Al Qaeda and IS call for revenge for the attack in New Zealand

The two largest jihadist groups in the world, the self-styled Islamic State and Al Qaeda, have published the last two separate communications in which they encourage their followers to take revenge for the double attack last Friday against mosques in New Zealand, which caused 50 deaths.

The Al Qaeda organization in the Islamic Maghreb (AQMI), the most active branch of al Qaeda, vowed to take revenge for the victims of New Zealand, and also ordered the "lone wolves" jihadists to attack the leaders of "the extremist right of Crusaders and anyone who has shown support for that cowardly operation ", in a statement issued by his media arm Al Andalus.

In addition, he affirmed that this attack demonstrates "the reality that several try to hide: the battle with the crossed West is religious", and that the "Christians" (referring to the Western countries) have been launching a war of crusades against Muslims for centuries , their religion and their potential. "

On the other hand, AQMI also called on Muslim communities living in Western countries to leave these countries and return to the "land of Islam".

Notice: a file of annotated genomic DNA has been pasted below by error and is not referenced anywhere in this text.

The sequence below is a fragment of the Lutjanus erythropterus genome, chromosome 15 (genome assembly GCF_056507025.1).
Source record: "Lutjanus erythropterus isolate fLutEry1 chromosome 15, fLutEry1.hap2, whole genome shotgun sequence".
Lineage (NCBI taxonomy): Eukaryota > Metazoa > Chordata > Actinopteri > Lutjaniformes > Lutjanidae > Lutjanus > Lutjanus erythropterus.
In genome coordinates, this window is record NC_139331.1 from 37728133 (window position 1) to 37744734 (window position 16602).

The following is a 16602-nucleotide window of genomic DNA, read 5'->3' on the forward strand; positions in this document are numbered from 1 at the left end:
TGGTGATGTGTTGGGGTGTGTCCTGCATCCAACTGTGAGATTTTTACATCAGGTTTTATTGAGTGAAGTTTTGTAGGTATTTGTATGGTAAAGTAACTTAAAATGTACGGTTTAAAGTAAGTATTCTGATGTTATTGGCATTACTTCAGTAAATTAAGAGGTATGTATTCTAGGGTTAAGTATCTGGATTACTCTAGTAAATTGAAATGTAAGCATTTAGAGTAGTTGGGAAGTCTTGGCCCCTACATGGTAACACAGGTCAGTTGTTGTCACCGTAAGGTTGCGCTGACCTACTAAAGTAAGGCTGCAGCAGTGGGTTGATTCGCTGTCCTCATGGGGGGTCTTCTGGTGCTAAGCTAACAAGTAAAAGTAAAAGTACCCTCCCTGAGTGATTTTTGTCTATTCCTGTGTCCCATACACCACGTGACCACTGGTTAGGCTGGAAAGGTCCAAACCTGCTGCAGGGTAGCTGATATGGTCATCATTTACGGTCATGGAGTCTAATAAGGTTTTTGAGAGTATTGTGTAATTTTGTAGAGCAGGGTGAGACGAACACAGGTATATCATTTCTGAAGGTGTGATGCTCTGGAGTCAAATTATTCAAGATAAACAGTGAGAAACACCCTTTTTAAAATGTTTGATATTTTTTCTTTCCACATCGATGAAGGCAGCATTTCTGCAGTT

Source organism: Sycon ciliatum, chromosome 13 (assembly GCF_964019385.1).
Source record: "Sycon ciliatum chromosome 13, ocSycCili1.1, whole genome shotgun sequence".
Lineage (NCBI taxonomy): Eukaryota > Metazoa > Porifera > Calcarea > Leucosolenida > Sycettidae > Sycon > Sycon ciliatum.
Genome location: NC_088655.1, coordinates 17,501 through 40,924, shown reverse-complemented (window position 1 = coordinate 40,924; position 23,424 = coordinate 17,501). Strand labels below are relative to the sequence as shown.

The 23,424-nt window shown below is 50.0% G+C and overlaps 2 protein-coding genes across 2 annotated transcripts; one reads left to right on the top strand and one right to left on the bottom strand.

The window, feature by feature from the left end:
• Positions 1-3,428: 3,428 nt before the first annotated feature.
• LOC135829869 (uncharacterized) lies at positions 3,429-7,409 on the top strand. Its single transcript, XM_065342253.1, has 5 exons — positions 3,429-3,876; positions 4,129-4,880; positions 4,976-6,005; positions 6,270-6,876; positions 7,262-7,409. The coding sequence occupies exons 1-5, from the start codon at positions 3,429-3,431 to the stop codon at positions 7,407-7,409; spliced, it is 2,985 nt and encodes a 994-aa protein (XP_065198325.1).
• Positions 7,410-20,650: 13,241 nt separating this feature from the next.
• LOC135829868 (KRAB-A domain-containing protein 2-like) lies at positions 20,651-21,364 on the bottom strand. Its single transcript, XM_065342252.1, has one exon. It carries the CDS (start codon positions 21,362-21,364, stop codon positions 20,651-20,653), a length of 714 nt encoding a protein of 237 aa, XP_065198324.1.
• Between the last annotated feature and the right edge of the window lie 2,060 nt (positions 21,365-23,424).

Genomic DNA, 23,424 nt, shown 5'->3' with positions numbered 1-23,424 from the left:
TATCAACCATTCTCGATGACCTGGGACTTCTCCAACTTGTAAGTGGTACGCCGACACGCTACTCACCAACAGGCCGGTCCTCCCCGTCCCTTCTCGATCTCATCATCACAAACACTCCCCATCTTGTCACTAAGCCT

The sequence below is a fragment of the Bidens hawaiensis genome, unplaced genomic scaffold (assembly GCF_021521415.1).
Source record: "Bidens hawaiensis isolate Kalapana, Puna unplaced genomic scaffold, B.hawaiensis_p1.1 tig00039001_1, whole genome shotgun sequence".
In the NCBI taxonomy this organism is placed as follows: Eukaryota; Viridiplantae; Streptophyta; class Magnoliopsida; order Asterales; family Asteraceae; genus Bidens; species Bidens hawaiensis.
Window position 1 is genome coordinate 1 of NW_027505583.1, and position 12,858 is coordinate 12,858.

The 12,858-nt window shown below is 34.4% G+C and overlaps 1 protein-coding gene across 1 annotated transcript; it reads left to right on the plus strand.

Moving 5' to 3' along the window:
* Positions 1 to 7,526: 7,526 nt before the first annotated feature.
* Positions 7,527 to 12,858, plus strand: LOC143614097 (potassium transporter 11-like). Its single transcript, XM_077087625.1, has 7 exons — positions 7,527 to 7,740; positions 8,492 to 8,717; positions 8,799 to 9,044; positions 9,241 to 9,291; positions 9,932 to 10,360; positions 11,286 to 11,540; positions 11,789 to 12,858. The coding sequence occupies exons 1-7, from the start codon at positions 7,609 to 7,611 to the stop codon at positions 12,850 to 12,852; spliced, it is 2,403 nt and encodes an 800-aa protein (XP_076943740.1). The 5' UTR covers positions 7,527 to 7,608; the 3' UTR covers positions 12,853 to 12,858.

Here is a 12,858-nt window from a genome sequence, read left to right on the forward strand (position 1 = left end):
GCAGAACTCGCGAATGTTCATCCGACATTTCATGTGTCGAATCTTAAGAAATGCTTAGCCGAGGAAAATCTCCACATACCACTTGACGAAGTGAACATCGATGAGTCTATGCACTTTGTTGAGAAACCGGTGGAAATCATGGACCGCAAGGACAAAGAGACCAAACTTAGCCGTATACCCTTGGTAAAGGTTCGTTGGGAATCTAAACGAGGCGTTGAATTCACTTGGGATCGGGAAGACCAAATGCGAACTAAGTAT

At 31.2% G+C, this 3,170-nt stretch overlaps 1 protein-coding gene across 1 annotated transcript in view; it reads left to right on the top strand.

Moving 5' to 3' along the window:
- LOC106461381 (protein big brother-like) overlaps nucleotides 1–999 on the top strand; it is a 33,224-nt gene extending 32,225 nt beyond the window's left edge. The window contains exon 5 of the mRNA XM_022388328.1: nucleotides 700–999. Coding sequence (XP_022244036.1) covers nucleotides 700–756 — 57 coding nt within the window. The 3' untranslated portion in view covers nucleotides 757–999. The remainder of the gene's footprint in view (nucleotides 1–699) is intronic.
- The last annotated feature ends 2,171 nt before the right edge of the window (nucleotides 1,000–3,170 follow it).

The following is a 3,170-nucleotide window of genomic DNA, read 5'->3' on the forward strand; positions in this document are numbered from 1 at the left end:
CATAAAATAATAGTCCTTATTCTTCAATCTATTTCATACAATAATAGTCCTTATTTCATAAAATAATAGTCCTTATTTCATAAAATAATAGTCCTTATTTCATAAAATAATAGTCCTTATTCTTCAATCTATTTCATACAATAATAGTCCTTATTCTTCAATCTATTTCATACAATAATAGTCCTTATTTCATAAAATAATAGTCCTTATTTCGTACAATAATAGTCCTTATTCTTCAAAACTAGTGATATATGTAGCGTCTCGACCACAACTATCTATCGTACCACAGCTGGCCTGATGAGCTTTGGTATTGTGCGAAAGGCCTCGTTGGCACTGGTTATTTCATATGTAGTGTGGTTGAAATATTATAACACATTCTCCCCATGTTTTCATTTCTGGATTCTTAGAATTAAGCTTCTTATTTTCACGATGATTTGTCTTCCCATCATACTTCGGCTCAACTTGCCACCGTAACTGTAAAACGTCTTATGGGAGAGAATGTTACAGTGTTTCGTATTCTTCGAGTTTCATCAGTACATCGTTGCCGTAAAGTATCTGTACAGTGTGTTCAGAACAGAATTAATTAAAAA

"We fear that what happened to their Muslim brothers in Andalus, Sicily and other places happened to them centuries ago. (Neither) the crimes of genocide against Bosnian Muslims are so far away," AQMI said in a statement issued by his arm. media

The jihadist organization said that Muslims residing in the West are in danger before the rise of "crusader, populist and rightist movements", so he urged them to "defend themselves" and protect their mosques.

On the other hand, the spokesman of the terrorist group Islamic State (IS), Abu Hassan al Muhayir, considered in a tape issued by the group's forums that the attack in New Zealand is a first step towards a "misery" that will suffer Muslims who chose to live among the "infidels".

In addition, he urged IS sympathizers in these countries to perpetrate avenging attacks.

The attack in New Zealand was attributed by the authorities to Brenton Tarrant, a 28-year-old Australian who was not under police surveillance and whose actions forced him to raise the security alert.

Tarrant retransmitió during 17 minutes the attack and shortly before the event published a manifesto of 74 pages, that spread some social networks, full of invectives against the Muslims and in which it is defined as "racist" and "fascist".


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